PURPOSE: To evaluate the tolerability, comfort, and reliability of the signal transmission of an ocular Sensor used for 24-hour intraocular pressure fluctuation monitoring in humans. PATIENTS AND METHODS: In this uncontrolled open trial involving 10 healthy volunteers, an 8.7-mm radius prototype ocular telemetry Sensor (SENSIMED Triggerfish, Lausanne, Switzerland) and an orbital bandage containing a loop antenna were applied and connected to a portable recorder after full eye examination. Best-corrected visual acuity and position, surface wetting ability, and mobility of the Sensor were assessed after 5 and 30 minutes, 4, 12, and 24 hours. Subjective wearing comfort was scored and activities documented in a logbook. After Sensor removal, a full eye examination was repeated and the recorded signal analyzed. RESULTS: The comfort score was high and did not fluctuate significantly over time. The mobility of the Sensor was limited across follow-up visits and its surface wetting ability remained good. Best-corrected visual acuity was significantly reduced during Sensor wear and immediately after its removal (from 1.07 before, to 0.85 after, P value 0.008). Three subjects developed a mild, transient corneal abrasion. In all but 1 participant, we obtained usable data of a telemetric signal recording with sufficient sensitivity to depict ocular pulsation. CONCLUSIONS: This 24-hour trial has encouraging results on the tolerability and functionality of the ocular telemetric Sensor for intraocular pressure fluctuation monitoring. Further studies with different Sensor radii conducted on a larger study population are needed to improve comfort, precision, and interpretation of the telemetric signal. Copyright © 2012 by Lippincott Williams & Wilkins.


Vincent A.,University of Toronto | Munier F.L.,Jules Gonin Eye Hospital | Vandenhoven C.C.,University of Toronto | Wright T.,University of Toronto | And 2 more authors.
Retina | Year: 2012

Purpose: To describe the clinical, spectral-domain optical coherence tomography and electrophysiological features of C1QTNF5-associated late-onset retinal degeneration in a molecularly confirmed pedigree. Methods: Five members of a family participated, and affected individuals (n = 4) underwent detailed ophthalmologic evaluation including fundus autofluorescence and spectral-domain optical coherence tomography imaging and electroretinography. Electrooculography was performed in three individuals. Results: The visual acuity was initially normal and worsened with time. Anterior segment abnormalities included peripupillary iris atrophy and long anterior insertion of zonules. Peripapillary atrophy, drusenoid deposition, and scalloped sectorial chorioretinal atrophy were observed in all older individuals (n = 3). Fundus autofluorescence demonstrated hypofluorescent areas corresponding to regions of chorioretinal atrophy. The spectral-domain optical coherence tomography demonstrated multiple areas of retinal pigment epithelium-Bruch membrane separation with intervening homogeneous deposition that corresponded to the drusenoid lesions and areas of chorioretinal atrophy. Electrooculography was normal in one individual and showed abnormally low dark trough measures in older individuals (n = 2). Electroretinography was normal in early stages (n = 1), but showed marked abnormalities in the rod system (n = 3), which was predominantly inner retinal (n = 2) in late stages. Conclusion: Late-onset retinal degeneration is a progressive degeneration, and anterior segment abnormalities present early. The widespread sub-retinal pigment epithelium deposition seen on spectral-domain optical coherence tomography in older individuals appears to be a characteristic in late stages. Electrooculography demonstrates abnormalities only in late stages of the disease.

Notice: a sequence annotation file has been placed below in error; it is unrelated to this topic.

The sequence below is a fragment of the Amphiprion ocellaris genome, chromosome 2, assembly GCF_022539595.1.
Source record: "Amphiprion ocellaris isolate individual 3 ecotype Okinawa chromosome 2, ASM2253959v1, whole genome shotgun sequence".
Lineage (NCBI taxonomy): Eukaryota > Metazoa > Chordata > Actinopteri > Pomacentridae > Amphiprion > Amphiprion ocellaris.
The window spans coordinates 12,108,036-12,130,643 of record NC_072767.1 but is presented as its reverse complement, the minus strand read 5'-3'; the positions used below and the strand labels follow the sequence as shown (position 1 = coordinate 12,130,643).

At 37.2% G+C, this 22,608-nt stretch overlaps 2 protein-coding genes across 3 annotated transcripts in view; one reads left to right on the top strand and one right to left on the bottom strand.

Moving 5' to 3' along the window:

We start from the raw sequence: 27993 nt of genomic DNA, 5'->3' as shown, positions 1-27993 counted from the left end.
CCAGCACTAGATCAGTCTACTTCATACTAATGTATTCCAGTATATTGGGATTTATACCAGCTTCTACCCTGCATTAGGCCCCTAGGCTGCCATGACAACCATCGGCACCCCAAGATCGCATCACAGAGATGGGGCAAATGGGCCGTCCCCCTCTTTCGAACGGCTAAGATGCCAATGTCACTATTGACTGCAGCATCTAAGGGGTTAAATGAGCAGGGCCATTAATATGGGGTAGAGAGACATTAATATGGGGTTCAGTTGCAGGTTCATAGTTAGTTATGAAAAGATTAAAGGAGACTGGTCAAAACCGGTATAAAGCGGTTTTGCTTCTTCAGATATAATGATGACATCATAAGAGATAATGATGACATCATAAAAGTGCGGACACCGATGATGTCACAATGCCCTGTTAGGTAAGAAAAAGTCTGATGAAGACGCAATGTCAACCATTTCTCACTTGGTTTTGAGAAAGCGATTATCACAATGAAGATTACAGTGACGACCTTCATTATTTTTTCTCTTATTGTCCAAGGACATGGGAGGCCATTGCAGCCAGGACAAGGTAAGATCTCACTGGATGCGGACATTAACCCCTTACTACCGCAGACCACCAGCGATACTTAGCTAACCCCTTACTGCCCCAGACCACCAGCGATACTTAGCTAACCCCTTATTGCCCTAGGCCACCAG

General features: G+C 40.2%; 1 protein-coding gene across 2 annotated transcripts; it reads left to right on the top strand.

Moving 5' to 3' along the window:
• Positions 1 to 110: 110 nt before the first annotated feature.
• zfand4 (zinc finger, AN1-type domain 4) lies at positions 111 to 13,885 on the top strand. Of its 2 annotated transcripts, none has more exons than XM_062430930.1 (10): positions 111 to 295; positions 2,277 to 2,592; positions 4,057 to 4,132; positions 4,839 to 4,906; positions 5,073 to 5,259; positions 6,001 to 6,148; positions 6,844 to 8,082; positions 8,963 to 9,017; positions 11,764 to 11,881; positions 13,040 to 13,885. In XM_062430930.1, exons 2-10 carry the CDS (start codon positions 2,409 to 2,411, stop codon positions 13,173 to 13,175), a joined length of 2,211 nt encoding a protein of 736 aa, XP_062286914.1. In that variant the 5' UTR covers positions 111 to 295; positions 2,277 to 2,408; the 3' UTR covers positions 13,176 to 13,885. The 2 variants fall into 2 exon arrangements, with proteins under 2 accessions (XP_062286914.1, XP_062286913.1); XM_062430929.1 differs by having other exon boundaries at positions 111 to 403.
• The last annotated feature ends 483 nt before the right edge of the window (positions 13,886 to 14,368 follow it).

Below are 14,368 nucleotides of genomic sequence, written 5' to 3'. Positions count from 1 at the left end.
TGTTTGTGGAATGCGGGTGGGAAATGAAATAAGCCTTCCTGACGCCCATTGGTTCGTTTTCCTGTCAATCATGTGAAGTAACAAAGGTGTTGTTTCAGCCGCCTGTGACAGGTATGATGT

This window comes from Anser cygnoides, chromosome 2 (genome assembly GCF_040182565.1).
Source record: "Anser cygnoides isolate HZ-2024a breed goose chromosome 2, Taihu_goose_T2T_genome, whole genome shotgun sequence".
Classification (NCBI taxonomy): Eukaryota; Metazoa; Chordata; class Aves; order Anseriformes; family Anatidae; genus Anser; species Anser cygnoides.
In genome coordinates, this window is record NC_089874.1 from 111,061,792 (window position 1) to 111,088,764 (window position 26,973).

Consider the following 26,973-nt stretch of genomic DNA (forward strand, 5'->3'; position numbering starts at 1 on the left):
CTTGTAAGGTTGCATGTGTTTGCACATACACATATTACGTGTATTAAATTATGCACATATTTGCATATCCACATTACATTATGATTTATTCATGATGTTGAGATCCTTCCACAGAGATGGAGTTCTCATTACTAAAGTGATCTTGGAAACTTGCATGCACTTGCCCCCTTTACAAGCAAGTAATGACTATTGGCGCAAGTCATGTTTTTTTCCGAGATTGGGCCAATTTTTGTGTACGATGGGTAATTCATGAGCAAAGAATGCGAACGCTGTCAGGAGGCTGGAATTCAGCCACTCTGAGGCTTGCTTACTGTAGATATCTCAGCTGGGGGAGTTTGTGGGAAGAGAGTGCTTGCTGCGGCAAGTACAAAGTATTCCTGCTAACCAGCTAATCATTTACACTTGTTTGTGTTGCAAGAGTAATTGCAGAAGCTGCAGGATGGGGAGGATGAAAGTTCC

Oleszczuk J.D.,Jules Gonin Eye Hospital | Bergin C.,Jules Gonin Eye Hospital | Sharkawi E.,Jules Gonin Eye Hospital
Investigative Ophthalmology and Visual Science | Year: 2012